The Napa community pulled the cork on its first major music festival last year, and learned the hard way that the first vintage doesn't always turn out so well.
The big-name musicians showed up as promised. The Black Keys, the Flaming Lips, Macklemore, Train, Alabama Shakes, and dozens of other acts played multiple stages at the Napa Valley Expo, offering pop, indie rock, country, and a mix of broadly acceptable music to drink wine to. The fans came as well — some 120,000 of them.
BottleRock's execution wasn't perfect: The four-and-a-half day event didn't manage the swollen crowds as well as it could have, the music sets were poorly timed, the best food tents were cordoned off into a claustrophobic gourmet ghetto, and the festival snarled traffic all over the valley.
These mistakes could have been forgiven. First years are always hard for festivals. But BottleRock also didn't draw enough of the one guest a major music confab really needs: cash.
Despite big crowds and plenty of media attention, the festival only brought in $11.2 million. It cost about $20 million — figures we only know because they were made public in the bankruptcy papers filed by last year's promoters. The debts to stagehands and production workers, restaurants, and the city of Napa still haven't been fully repaid, according to the Napa Valley Register.
So if the ratings of BottleRock as a music festival were decidedly mixed, the reaction to its financial hangover was unambiguous.
And yet, 12 months later, Northern California music fans will once again look toward Napa this weekend, when a whole new set of backers — totally unaffiliated with last year's promoters — revive the BottleRock name and the BottleRock location and hope that this year's iteration goes down a little more smoothly.
Longtime entrepreneur Dave Graham is the lead partner behind the new effort, and he says his group, Latitude 38 Entertainment, has learned a lot from mistakes made in 2013. Chief among them, he says, was booking four-and-a-half days of entertainment, which is long even by modern festival standards. "There was a lot of money spent on a lineup for Wednesday and Thursday that didn't do much to generate ticket sales," he says. And though Graham likes stand-up comedy, he doesn't see it as critical to BottleRock's mission: "I didn't even know there were comedians until I got there, so it had no bearing on whether I would buy a ticket to a music festival."
For 2014, BottleRock has been pared down to three days of essentials, hoping to create what Graham calls "a music festival differentiated by the marriage to amazing food, amazing wine, and amazing weather." A new sound wall will insulate nearby residents from the din. The bands will end earlier, at 10 p.m., to reduce noise and encourage festival-goers to venture into downtown Napa afterward. The wine and food lineup, he says, will be even stronger. The comedy will be nonexistent. Street closures and traffic routes will be revised to quell neighbors' concerns.
And as for the music, it's amazing the BottleRock lineup turned out as well as it did. Napa's fledgling festival will host the only Northern California date on the OutKast reunion tour, arguably the most anticipated show on the road this summer. It will also see the Cure's only U.S. performance of 2014 so far. Both are coups for the promoters, who faced considerable hurdles in putting on a festival at all. The BottleRock name, Graham says, was "tainted" within the music industry, making it hard to win the trust of booking agents. On top of that, his company only began pursuing artists in late January, after their terms of purchase from the previous organizers were settled. Usually major festivals start getting commitments from major acts a year or more in advance.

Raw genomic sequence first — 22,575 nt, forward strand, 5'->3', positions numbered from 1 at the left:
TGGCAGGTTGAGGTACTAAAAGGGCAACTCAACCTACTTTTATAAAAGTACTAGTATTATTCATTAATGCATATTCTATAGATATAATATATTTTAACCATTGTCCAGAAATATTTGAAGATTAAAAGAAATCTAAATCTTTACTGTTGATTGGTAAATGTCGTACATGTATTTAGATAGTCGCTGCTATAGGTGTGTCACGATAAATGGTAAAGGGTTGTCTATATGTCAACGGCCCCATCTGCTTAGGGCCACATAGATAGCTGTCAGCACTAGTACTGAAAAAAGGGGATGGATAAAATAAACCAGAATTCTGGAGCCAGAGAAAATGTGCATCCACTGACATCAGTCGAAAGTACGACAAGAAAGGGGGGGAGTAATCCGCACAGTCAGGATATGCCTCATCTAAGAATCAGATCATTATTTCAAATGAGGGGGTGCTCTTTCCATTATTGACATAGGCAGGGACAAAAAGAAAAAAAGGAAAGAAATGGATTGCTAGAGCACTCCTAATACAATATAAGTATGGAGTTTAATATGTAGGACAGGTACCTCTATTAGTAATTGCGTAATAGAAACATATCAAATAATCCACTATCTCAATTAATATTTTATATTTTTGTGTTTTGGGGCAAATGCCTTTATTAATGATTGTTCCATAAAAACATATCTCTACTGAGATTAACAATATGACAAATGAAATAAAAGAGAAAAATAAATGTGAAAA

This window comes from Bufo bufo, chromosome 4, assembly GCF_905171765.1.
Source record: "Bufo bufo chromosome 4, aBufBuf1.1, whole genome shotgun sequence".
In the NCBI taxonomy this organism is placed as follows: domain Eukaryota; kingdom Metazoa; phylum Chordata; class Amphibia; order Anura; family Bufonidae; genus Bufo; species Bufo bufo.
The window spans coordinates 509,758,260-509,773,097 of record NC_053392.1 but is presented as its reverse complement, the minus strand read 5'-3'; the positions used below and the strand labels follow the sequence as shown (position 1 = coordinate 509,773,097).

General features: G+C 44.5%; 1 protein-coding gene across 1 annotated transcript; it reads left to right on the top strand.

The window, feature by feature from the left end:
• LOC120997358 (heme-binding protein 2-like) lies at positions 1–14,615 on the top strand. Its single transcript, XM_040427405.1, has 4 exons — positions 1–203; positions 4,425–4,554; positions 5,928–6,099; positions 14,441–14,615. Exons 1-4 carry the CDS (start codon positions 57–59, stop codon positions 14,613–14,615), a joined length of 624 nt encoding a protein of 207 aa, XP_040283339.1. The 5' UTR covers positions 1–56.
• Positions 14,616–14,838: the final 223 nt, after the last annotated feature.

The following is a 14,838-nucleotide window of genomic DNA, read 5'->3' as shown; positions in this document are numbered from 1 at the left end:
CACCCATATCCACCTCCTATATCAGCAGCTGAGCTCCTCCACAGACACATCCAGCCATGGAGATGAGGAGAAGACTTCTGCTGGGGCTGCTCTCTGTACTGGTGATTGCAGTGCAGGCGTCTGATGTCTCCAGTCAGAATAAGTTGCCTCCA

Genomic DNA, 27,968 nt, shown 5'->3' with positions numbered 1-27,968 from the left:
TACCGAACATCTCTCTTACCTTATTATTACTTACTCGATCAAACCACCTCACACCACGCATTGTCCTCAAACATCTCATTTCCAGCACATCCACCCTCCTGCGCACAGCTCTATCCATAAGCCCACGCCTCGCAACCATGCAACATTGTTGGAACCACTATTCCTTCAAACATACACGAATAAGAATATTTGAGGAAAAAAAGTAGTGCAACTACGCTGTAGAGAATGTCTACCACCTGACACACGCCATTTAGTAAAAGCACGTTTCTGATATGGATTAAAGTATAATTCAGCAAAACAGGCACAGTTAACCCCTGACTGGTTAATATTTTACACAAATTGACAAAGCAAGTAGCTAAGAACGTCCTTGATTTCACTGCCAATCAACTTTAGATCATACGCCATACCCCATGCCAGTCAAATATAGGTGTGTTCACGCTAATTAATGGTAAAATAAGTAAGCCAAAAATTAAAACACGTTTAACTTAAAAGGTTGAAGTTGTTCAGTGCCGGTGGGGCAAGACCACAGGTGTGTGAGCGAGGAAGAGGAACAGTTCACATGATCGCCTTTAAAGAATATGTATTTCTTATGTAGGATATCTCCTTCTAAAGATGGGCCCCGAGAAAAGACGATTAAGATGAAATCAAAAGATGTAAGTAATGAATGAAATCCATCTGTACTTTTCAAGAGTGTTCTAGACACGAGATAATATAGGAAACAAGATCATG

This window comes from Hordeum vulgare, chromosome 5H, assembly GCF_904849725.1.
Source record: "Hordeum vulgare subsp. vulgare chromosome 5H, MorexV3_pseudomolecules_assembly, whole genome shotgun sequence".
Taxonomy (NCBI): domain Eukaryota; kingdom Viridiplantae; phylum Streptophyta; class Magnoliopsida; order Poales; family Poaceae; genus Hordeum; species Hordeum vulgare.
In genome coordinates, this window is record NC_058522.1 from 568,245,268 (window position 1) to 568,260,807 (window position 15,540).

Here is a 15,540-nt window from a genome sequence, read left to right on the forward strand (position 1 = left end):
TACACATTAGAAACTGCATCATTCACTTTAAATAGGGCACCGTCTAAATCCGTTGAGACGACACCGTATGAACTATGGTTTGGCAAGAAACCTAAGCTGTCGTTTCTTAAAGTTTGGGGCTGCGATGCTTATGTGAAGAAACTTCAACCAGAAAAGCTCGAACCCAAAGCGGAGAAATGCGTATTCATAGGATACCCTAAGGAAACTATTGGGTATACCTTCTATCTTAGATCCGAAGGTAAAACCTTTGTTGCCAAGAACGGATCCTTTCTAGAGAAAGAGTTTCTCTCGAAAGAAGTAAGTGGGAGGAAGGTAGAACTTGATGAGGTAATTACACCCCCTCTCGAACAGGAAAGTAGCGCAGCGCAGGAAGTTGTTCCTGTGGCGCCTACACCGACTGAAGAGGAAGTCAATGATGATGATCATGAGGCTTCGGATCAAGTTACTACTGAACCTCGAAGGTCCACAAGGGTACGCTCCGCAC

If the hasty nature of BottleRock's booking isn't apparent in the headliners, it is farther down the bill, though. The lineup is so heavy on bands still living off their Clinton-era heyday — Gin Blossoms, Third Eye Blind, Cracker, Spin Doctors, Blues Traveler, Smash Mouth, Barenaked Ladies, and Weezer, to name a few — that it almost reads like the setup to a joke about some '90s pop-rock reunion. True, there are a handful of arty independent bands, like Deerhunter, TV on the Radio, No Age, and Thee Oh Sees, and some outliers like Mayer Hawthorne. But this is a festival that aims to please everyone, with broad bookings like the baseball-cap country of Sunday headliner Eric Church, and the mercenary cheer of rapper-turned-TV-personality LL Cool J.
Graham hints that he might've liked a few more younger artists, had time allowed. "I'm definitely kind of an indie guy," he says. "My guess is that next year we'll book even more indie bands — not because I like indie bands, but just because I think [indie] transcends generations."
But one could also ask how much the music really matters at music festivals, at least below the headliner level. For many attendees, gatherings like BottleRock (and, for that matter, Outside Lands and Hardly Strictly Bluegrass) are more about the social environment than the songs. Last year, especially, BottleRock was so full of distractions, culinary and otherwise — and so much crowd-engendered chaos — that it was hard to focus intensely, or at all, on the artists. The very idea, it seemed, was to combine food, music, and drinking into moments of decadence you couldn't experience anywhere else. Those moments, along with the potential for profit, seem to be what convinced Graham and his partners to launch their first foray into the music industry, trying to turn a beleaguered one-off into a repeat success.
"It was the most incredible kind of social experience we'd had to date in Napa," says Graham, a wine country native, of the first BottleRock. "I'm sitting there listening to the Black Keys, and eating some Morimoto ribs, and have a nice glass of Napa cab — it's like, 'Wait, what's going on here? This is bizarre!'"